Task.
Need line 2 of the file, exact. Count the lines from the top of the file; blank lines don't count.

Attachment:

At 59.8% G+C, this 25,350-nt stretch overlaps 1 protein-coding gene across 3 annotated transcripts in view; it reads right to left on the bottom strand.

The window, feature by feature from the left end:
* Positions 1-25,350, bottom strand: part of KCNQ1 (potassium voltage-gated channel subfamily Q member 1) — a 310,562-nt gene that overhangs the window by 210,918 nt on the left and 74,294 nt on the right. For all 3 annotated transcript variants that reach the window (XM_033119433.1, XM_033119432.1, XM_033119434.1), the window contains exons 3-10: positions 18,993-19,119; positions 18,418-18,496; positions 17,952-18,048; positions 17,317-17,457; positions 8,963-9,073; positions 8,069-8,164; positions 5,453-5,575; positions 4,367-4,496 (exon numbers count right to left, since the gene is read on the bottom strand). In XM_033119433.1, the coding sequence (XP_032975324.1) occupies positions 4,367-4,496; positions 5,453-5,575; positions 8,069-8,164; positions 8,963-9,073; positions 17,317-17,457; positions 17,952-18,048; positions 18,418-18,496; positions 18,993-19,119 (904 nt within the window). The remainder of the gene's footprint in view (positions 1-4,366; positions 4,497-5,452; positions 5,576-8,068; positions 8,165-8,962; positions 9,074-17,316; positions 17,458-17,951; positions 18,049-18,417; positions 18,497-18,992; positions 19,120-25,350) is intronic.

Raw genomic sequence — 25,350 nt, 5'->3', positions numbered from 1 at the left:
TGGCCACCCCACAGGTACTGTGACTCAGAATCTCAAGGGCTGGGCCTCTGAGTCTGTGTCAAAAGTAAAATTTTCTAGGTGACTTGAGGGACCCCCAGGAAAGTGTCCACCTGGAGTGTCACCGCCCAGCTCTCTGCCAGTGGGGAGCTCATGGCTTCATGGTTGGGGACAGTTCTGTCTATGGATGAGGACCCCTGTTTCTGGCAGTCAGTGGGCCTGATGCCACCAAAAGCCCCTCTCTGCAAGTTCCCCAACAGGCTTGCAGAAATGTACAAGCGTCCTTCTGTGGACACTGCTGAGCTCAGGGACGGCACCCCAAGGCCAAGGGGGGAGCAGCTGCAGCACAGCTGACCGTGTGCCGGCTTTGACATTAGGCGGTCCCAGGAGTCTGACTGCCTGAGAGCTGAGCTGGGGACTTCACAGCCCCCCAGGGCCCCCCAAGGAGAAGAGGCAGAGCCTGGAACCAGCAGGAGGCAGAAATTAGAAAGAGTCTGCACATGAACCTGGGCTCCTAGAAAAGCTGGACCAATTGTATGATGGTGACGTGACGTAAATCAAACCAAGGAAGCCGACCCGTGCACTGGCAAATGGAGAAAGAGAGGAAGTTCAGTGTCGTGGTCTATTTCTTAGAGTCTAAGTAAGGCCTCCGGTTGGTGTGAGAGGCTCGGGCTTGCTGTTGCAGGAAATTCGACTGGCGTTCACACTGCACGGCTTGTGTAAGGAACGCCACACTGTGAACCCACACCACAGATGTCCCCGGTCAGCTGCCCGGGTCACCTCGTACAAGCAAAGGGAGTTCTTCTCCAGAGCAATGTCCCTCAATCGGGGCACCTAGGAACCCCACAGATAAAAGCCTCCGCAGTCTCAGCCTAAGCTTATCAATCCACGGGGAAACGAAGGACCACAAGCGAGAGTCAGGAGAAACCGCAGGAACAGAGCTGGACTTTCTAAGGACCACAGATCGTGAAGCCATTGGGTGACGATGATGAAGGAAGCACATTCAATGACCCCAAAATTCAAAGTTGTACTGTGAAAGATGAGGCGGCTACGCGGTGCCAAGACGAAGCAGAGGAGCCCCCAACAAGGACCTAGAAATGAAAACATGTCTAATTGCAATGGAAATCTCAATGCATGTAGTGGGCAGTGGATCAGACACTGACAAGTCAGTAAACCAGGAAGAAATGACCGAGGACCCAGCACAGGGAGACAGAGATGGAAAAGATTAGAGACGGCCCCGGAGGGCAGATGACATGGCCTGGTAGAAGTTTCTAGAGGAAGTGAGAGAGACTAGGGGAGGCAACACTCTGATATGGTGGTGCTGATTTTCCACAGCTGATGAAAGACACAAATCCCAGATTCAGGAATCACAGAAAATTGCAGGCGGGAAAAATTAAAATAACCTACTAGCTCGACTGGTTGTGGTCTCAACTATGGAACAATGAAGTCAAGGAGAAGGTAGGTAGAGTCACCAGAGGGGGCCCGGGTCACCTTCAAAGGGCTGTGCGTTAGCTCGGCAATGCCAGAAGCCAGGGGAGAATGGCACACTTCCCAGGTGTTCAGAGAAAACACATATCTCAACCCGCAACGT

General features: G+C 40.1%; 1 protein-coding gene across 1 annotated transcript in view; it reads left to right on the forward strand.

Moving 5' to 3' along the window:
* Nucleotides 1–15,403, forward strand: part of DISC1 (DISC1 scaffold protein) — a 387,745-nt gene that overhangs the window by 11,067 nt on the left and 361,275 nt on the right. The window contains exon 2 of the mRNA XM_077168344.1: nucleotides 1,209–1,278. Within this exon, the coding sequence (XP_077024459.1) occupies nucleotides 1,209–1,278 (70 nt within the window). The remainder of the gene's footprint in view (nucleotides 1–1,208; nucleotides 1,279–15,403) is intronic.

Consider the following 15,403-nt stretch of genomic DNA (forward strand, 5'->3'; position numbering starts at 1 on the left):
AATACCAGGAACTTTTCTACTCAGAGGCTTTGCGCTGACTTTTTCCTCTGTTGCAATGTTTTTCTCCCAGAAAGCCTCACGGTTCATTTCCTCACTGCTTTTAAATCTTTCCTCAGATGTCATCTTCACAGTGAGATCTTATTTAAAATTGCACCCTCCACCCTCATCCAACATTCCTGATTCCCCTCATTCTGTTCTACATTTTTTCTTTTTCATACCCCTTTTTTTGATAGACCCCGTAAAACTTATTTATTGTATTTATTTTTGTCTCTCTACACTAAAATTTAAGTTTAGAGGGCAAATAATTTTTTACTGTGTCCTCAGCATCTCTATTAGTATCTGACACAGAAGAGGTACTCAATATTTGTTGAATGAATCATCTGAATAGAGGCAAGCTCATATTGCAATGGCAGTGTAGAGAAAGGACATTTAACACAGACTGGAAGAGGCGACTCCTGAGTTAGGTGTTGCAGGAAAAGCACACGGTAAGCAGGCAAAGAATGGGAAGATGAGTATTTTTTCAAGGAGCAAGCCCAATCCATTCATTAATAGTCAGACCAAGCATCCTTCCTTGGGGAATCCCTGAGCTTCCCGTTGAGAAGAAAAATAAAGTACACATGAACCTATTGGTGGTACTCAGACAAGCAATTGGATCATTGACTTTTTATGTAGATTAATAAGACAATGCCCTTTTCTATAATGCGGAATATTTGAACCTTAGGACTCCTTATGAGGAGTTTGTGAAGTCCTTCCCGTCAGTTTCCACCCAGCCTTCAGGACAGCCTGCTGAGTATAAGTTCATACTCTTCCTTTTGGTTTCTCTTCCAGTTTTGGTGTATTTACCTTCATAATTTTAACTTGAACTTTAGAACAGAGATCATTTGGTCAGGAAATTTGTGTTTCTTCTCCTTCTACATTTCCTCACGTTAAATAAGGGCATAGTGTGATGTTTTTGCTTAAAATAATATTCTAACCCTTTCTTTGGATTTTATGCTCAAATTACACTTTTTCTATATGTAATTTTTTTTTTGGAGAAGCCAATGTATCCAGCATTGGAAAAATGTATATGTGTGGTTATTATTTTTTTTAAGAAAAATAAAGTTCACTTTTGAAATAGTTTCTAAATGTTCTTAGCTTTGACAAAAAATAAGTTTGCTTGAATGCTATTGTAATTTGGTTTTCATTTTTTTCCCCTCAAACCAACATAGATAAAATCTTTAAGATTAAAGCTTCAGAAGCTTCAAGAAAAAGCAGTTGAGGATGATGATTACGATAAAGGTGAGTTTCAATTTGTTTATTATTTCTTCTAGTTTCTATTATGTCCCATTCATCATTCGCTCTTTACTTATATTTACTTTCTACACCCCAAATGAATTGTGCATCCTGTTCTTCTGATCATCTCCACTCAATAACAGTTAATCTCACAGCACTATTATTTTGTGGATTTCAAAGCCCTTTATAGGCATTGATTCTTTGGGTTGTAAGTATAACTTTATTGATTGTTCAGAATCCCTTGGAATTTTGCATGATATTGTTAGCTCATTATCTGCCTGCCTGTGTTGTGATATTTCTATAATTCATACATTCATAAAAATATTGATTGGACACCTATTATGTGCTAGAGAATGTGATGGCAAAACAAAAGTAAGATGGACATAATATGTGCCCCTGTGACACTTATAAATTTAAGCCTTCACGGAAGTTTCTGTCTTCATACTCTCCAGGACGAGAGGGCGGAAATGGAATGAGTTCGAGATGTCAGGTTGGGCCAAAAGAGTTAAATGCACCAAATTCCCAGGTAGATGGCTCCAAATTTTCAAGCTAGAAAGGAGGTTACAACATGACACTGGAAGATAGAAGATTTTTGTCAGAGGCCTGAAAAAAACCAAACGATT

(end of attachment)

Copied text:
The window, feature by feature from the left end: